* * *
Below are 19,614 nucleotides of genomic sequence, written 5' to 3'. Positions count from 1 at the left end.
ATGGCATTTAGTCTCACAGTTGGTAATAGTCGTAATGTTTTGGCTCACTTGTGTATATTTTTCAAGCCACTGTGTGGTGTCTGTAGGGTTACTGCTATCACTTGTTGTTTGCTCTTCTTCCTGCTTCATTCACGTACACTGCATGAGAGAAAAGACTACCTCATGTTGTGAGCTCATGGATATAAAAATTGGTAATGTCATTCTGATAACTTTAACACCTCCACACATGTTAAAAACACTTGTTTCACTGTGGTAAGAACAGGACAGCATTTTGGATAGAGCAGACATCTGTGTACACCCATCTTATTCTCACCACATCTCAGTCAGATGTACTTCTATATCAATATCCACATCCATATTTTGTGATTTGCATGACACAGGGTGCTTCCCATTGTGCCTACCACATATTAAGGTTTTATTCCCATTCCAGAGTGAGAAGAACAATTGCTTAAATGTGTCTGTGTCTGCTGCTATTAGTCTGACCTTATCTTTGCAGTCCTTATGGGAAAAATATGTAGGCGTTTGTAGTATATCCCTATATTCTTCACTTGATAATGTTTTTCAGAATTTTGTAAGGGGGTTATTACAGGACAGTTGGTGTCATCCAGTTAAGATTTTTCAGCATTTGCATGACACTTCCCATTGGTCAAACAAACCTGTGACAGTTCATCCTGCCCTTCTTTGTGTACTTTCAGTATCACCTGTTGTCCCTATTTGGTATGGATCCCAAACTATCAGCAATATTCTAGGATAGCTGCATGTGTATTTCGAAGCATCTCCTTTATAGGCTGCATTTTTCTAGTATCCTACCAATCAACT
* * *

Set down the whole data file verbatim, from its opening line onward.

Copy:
Below are 19,614 nucleotides of genomic sequence, written 5' to 3'. Positions count from 1 at the left end.
ATGGCATTTAGTCTCACAGTTGGTAATAGTCGTAATGTTTTGGCTCACTTGTGTATATTTTTCAAGCCACTGTGTGGTGTCTGTAGGGTTACTGCTATCACTTGTTGTTTGCTCTTCTTCCTGCTTCATTCACGTACACTGCATGAGAGAAAAGACTACCTCATGTTGTGAGCTCATGGATATAAAAATTGGTAATGTCATTCTGATAACTTTAACACCTCCACACATGTTAAAAACACTTGTTTCACTGTGGTAAGAACAGGACAGCATTTTGGATAGAGCAGACATCTGTGTACACCCATCTTATTCTCACCACATCTCAGTCAGATGTACTTCTATATCAATATCCACATCCATATTTTGTGATTTGCATGACACAGGGTGCTTCCCATTGTGCCTACCACATATTAAGGTTTTATTCCCATTCCAGAGTGAGAAGAACAATTGCTTAAATGTGTCTGTGTCTGCTGCTATTAGTCTGACCTTATCTTTGCAGTCCTTATGGGAAAAATATGTAGGCGTTTGTAGTATATCCCTATATTCTTCACTTGATAATGTTTTTCAGAATTTTGTAAGGGGGTTATTACAGGACAGTTGGTGTCATCCAGTTAAGATTTTTCAGCATTTGCATGACACTTCCCATTGGTCAAACAAACCTGTGACAGTTCATCCTGCCCTTCTTTGTGTACTTTCAGTATCACCTGTTGTCCCTATTTGGTATGGATCCCAAACTATCAGCAATATTCTAGGATAGCTGCATGTGTATTTCGAAGCATCTCCTTTATAGGCTGCATTTTTCTAGTATCCTACCAATCAACT